Card of the Day: Elgin Baylor 1969 Topps #35

Card of the Day: Fran Tarkenton 1969 Topps #150

Card of the Day: Fergie Jenkins 1969 Topps #640

Card of the Day: Nolan Ryan 1969 Topps #533

Card of the Day: Lee May 1969 Topps #405

Card of the Day: Bob Hayes 1969 Topps #6

Bowie Kuhn’s 1969 Topps One-Hit-Wonder

Commissioners are like presidents.  They have to deal with a lot of stuff leftover from the last one while trying to handle new situations.  Based on the decisions they make, some commissioners are liked a lot more than others.  Major League Baseball has had ten different commissioners over it’s history.  Each one has their pluses and minuses.  Thanks to the famous Black Sox Scandal, baseball now has one appointed commissioner.

Bowie Kuhn was baseball’s fifth commissioner (1969-1984).  During his reign, baseball saw the disappearance of the reverse clause, labor strikes, and a firm stance on drugs and gambling.  Its funny to think about, but at one time Willie Mays and Mickey Mantle were barred from baseball thanks to Bowie Kuhn.  After Mays and Mantle retired, both were still involved in baseball.  But they each went on to promote casinos too.  Kuhn wouldn’t allow them to work in baseball, and be part of a casino at the same time.  So they each had to cut their ties with baseball for a while.  Kuhn’s successor would eventually reinstate both of them.  Its very common for one commissioner to redo or undo the actions of another.

Baseball executives like Kuhn do have their place in the hobby.  Topps made this card just for him in 1969, and its not part of the standard 1969 Topps Baseball set.  From the information that collectors have gathered, it sounds like Kuhn would hand these out at his discretion.  Its rumored that only a few hundred were printed.  That dark colored border easily allows for chipping.  You don’t see them often.

How To Spot A Fake Reggie Jackson 1969 Topps #260 Rookie Card

The 1969 Topps Baseball set has a lot of notable cards.  Its highlighted by Mickey Mantle’s final card of his playing career.  Second year cards of Johnny Bench and Nolan Ryan.  Rookies of Earl Weaver, Al Oliver, Bobby Bonds, Graig Nettles, Sparky Lyle, Rollie Fingers, and Bobby Cox are also key cards.  Above them all is #260.  That would be Mr. October’s, Reggie Jackson, official rookie card.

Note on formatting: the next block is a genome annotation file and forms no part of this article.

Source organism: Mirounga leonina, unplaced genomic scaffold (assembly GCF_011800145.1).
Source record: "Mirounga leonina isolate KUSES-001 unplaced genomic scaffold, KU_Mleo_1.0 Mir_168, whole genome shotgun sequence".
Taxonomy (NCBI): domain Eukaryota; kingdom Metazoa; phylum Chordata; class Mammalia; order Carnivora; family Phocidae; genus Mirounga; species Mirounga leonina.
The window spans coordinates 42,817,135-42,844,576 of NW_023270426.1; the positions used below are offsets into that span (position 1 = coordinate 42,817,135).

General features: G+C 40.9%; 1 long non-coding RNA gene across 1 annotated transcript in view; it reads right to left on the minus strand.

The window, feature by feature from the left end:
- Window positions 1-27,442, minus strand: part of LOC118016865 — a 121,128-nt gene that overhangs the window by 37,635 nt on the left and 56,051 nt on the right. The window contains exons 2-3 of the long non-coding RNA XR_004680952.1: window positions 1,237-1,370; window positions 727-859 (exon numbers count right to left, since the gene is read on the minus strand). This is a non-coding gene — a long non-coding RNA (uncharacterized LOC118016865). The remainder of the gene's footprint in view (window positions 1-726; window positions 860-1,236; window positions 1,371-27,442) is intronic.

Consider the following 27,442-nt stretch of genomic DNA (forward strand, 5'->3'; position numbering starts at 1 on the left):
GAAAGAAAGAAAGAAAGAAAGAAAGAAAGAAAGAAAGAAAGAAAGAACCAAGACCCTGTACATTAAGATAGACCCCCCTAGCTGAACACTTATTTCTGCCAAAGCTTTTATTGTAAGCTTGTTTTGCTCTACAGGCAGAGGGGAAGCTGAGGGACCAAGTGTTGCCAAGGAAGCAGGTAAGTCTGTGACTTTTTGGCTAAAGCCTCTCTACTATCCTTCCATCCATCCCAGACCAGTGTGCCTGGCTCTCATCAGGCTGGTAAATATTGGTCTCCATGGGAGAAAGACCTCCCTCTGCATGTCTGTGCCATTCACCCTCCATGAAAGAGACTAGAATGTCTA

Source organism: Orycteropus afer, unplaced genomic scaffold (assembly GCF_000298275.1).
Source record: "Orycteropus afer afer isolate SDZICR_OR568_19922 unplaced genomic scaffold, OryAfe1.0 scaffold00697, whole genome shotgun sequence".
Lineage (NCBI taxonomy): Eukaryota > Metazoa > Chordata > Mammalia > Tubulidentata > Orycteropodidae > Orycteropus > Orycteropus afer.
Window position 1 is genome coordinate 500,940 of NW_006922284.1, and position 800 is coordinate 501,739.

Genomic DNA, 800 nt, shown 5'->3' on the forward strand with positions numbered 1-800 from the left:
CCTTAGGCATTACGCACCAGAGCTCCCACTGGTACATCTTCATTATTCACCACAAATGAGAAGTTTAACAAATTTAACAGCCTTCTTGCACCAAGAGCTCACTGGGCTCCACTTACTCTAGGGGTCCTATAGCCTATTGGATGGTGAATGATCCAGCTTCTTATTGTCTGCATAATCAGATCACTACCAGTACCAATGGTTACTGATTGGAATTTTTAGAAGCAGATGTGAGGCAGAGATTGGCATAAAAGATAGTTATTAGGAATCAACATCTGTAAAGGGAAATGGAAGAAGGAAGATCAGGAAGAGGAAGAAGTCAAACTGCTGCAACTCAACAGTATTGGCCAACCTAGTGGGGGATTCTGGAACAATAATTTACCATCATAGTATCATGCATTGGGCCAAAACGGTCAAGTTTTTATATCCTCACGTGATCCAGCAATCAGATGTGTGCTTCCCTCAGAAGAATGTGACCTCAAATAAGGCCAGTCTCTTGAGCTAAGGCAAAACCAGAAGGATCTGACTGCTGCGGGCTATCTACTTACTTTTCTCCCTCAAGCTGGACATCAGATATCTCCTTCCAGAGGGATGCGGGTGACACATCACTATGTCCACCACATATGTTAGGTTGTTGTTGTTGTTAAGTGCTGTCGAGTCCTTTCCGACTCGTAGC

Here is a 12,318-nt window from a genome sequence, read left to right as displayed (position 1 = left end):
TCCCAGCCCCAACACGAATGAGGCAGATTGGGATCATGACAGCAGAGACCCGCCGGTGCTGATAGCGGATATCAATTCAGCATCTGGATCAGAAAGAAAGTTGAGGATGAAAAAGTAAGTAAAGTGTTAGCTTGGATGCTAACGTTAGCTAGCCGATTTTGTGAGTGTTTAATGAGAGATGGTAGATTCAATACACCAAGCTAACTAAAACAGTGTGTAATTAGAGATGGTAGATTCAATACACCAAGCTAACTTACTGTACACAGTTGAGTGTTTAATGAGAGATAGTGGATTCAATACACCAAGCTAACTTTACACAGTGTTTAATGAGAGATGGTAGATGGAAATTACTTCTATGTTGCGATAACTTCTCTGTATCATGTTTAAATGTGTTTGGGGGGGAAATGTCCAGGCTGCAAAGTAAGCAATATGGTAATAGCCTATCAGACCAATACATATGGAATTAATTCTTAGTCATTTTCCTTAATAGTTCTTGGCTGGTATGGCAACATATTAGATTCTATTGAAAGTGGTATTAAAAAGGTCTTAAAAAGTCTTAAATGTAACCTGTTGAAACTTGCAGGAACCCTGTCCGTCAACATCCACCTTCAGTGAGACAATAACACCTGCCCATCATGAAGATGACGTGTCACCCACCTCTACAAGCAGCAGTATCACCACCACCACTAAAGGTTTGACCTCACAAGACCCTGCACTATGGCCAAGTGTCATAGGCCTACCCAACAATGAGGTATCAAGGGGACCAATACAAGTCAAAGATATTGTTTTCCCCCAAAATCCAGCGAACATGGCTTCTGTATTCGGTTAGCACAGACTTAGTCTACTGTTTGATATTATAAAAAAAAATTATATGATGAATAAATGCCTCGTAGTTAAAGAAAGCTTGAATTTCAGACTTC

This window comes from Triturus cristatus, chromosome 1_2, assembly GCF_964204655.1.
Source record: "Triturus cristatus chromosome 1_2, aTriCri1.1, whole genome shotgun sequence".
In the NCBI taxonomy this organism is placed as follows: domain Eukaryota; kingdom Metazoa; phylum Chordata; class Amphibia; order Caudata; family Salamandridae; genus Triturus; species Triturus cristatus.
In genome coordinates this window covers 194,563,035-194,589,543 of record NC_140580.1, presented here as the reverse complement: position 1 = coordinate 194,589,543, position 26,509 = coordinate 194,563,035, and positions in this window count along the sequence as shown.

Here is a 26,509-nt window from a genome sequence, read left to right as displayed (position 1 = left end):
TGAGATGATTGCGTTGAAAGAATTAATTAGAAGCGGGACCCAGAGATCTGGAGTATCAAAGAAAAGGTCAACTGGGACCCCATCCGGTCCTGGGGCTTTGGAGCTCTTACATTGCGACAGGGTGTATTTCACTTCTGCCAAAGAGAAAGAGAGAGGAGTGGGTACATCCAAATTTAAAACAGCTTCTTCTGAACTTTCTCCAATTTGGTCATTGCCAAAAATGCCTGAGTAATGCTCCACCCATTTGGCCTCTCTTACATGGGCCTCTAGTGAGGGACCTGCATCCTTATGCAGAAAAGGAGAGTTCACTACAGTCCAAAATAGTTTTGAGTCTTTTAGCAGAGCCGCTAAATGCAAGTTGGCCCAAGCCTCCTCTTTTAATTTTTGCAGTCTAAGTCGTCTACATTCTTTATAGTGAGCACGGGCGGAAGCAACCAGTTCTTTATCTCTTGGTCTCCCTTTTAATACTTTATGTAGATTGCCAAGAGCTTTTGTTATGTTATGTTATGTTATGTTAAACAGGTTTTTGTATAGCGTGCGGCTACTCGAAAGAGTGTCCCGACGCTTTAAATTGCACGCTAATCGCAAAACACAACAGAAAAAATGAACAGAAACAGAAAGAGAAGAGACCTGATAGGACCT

Much like a lot of valuable vintage rookie cards, Reggie Jackson’s 1969 Topps #260 has been heavily counterfeited and altered over the years.  Its important to know what to keep an eye out for when buying one.

Below are some tips for spotting a counterfeit/altered Reggie Jackson 1969 Topps #260 rookie card:

  • Glossy finish on the front.
  • Fuzziness to the photo.
  • Perfect centering – the 1969 Topps set is known for having horrible centering.  Its possible for an authentic card to have nice centering, but most counterfeits look too perfect.
  • The purple circle on the front containing Reggie Jackson’s name and position is fuzzy.  It should be solid in color.
  • On the front, locate the word “ATHLETICS”.  Look closely at the black lines surrounding the yellow lettering.  These lines should NOT be made up of tiny black dots.  Authentic cards will have solid black lines.
  • White letters – (23) cards from the 5th Series of 1969 Topps have white letter variations on the front pertaining to the player’s last name.  Guys like Mickey Mantle, Gaylord Perry, and Willie McCovey have this variation.  Reggie Jackson does NOT.  Jackson’s last name will always be in yellow.  Don’t let anyone convince you their Reggie Jackson rookie card is a rare white letter variation.  If their Reggie Jackson rookie card does have white letters its either completely counterfeit or they took a very fine pencil eraser to his last name which has been known to turn the yellow to white.  They’re attempting to catch an uneducated collector off guard.
  • Airbrushed hat logo – Ron Perranoski #77 and Paul Popovich #47 are the only two cards in the set to contain this feature.  Reggie Jackson does NOT.  If the Reggie Jackson rookie card you’re looking at has some type of airbrushed hat logo its either completely counterfeit or has been altered.  Another attempt at taking advantage of an uneducated collector.
  • One of the best things you can do is compare the Reggie Jackson rookie card you’re looking at to a less popular card in the set.  The printing techniques for all of the cards are the same.  Special treatment wasn’t given to Reggie Jackson’s rookie card.  The print quality should be similar in size, shape, and color.

Card of the Day: Roland Sheldon 1969 Topps #413

Card of the Day: John Havlicek 1969 Topps #20